The Real Cost of Owning a Pool



After moving to a new home last summer and finally having a good-sized yard with a fence surrounding it, we decided to buy a small pool so our kids can have a place to cool off during the summer.  It’s nothing fancy, just one of those Intex models that you build yourself and take down at the end of the summer.  The pool itself is 14 feet in diameter and cost $249.  That also included a filter, ladder, and cover for when the pool is not in use.

Of course the price of the pool itself is just one part of the overall expense.  If you’re thinking of getting a pool for yourself you should consider these hidden costs of owning a pool.

Chemicals

It’s important to keep your pool clean and safe to swim in and that requires maintenance.  At the minimum you’ll need some chlorine and PH, as well as a testing kit so you can check the levels of each and make adjustments as needed.  There are two types of test kits to choose from.  You can either get strips that change color when you place them in the pool water or a liquid dye that you add to a small sample of the water. 

Cleaning supplies

The PH I use just gets sprinkled on the water’s surface, but the chlorine comes in tablets that have to be added to a floater so they slowly break dissolve into the pool water.  In addition to the floater, you’ll need a skimmer which is a big net that you use to clean bugs, leaves, and other small objects from the surface.

You’ll also need some kind of vacuum to clean the bottom of the pool.  There are a variety of vacuums with replaceable heads and hoses that hook up directly to your pool’s filter.  Since I only have a small, do-it-yourself pool I decided to try the Aqua Broom.  It works really well for a small pool, but I wouldn’t recommend it for a really big pool.  If you want to check it out you can get one on sale at Amazon here.

Pool Accessories

Particularly if you have kids, you’ll also have to add in the cost of goggles, beach balls, inflatable rings, floating noodles, maybe a volleyball net, and other assorted pool accessories.  These inexpensive items can add up to a significant expense if you let them.  make sure you add them into the cost of owning a pool.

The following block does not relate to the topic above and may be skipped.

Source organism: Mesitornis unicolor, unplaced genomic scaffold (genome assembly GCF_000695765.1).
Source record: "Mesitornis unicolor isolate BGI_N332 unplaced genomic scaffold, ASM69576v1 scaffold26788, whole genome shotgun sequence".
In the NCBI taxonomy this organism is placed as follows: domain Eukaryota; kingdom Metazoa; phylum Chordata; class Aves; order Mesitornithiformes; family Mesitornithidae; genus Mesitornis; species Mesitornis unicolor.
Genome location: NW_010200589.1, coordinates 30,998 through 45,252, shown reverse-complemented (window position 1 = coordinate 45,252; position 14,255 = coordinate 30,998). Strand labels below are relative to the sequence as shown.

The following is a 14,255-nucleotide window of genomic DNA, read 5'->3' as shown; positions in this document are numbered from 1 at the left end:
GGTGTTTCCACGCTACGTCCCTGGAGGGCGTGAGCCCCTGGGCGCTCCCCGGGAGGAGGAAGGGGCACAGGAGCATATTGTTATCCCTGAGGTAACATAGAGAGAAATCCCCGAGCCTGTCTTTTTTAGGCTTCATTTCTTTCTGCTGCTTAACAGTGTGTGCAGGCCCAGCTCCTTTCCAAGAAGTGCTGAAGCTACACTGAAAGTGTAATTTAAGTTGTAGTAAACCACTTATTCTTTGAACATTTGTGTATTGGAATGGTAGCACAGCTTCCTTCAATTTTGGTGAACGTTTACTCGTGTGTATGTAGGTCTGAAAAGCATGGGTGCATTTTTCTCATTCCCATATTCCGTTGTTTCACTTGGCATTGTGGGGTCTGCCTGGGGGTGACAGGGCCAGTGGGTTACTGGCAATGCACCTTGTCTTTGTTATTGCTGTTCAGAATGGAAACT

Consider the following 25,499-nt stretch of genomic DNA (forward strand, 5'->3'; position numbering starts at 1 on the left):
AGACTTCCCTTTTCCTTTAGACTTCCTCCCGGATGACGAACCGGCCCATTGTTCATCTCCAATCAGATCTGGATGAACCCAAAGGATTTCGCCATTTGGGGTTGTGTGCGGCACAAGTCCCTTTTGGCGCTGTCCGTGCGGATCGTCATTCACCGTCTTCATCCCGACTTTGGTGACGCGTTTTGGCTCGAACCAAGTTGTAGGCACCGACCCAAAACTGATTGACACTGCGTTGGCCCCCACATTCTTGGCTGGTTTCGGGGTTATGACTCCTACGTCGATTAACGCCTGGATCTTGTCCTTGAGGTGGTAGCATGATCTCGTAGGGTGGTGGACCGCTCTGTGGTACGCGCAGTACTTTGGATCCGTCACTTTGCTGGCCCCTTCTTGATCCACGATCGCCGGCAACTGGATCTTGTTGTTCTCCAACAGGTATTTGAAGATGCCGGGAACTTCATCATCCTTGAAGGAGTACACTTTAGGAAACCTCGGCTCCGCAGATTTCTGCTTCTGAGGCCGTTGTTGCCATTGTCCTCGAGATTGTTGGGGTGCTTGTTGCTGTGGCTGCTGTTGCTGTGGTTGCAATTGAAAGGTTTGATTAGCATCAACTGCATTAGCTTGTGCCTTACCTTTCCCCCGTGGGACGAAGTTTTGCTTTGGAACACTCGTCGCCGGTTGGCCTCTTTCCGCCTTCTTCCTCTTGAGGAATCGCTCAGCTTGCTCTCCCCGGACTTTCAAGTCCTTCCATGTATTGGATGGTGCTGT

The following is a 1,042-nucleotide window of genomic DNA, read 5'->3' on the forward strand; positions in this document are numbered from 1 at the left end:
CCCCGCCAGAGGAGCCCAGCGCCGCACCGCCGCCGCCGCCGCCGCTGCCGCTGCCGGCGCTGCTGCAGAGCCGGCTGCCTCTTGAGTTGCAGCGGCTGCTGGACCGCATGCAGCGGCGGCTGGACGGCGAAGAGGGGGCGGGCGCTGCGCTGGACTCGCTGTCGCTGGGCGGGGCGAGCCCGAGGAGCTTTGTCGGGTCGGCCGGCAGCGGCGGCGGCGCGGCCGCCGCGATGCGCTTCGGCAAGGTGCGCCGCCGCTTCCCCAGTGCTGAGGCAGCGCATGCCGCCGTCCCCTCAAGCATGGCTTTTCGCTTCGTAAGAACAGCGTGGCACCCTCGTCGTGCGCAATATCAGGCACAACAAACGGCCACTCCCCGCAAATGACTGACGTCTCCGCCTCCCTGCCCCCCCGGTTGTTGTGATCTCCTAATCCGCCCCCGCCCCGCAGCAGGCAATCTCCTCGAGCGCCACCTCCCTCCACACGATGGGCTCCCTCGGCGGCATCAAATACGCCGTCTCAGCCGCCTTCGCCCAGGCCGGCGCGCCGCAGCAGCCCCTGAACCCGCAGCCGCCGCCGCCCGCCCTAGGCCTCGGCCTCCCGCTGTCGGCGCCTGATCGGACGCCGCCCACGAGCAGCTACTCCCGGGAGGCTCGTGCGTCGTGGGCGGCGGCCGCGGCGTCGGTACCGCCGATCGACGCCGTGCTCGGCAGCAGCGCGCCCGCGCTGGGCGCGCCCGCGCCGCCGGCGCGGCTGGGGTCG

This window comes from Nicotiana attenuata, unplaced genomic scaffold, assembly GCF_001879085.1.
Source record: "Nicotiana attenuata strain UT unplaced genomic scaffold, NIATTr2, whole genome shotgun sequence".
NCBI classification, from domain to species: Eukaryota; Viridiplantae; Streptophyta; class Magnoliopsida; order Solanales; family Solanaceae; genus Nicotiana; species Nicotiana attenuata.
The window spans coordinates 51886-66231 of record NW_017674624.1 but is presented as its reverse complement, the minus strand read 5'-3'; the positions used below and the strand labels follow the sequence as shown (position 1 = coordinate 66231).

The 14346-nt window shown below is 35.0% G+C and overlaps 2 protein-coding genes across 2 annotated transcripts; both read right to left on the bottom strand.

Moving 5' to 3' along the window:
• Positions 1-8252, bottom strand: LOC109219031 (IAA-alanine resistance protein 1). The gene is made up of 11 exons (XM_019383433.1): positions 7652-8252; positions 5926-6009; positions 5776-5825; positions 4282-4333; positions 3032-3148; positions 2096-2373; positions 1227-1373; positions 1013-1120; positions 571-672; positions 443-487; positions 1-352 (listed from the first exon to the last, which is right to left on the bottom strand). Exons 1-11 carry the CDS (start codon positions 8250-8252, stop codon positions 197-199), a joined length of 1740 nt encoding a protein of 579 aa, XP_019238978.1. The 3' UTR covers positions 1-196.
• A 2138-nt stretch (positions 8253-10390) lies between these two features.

Utilities  

Even a small pool like mine requires a few thousand gallons of water to fill up (that first water bill is a doozy!) and you’ll probably have to top it off every once in a while as the water level decreases due to splashing.  Your electric bill will also go up as you keep the filter running for hours every day to keep the water clean.  

Insurance

One pool expense that most people never consider is their homeowner’s insurance.  Statistics show that people who own a pool are more likely to file a claim.  Pool accidents are common and most insurers will increase your annual premium if you add a pool to your yard.

 

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Mike is a freelance writer and blogger who specializes in finance and parenting topics. He is a dedicated husband and father of three who is obsessed with creating multiple streams of income and building wealth so he can achieve true financial freedom for his family. Like what you're reading? Subscribe to our free RSS feed and follow us on Twitter.
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Comments

  1. Great post! We still cannot decide if we want a pool in our next house. It’s a hard decision!

    • It’s a very hard decision…there’s lots of work and more expenses than most people realize. But we’re in the middle of a heat wave in NJ and my kids are sure glad we decided to get it! :)

  2. Phew, looking at this whole list of expenses am having second thoughts about having a pool, especially since we don’t have kids yet! It would sure be nice to have it sometime, but for now given my financial situation, it would probably be more financially prudent to swim at public swimming pools…however inconveniencing that would be! Eye-opening post Mike!

    • Hey Simon, it’s definitely more expensive than most people realize so if you’re unsure than waiting is probably the best thing to do. Thanks for stopping by!

  3. This is just a basic article. Not much research done here. Estimated costs in the article would have made it better and more informative. Missed opportunity.

  4. If you break down all the costs, many folks can join a neighborhood pool for $300 – $600 a season. The walk/drive to get there is less convenient, but you don’t have to mess with all the chemicals and cleaning and stuff. So, that’s probably a wash. All that being said, I think the allure of owning a pool is overrated.

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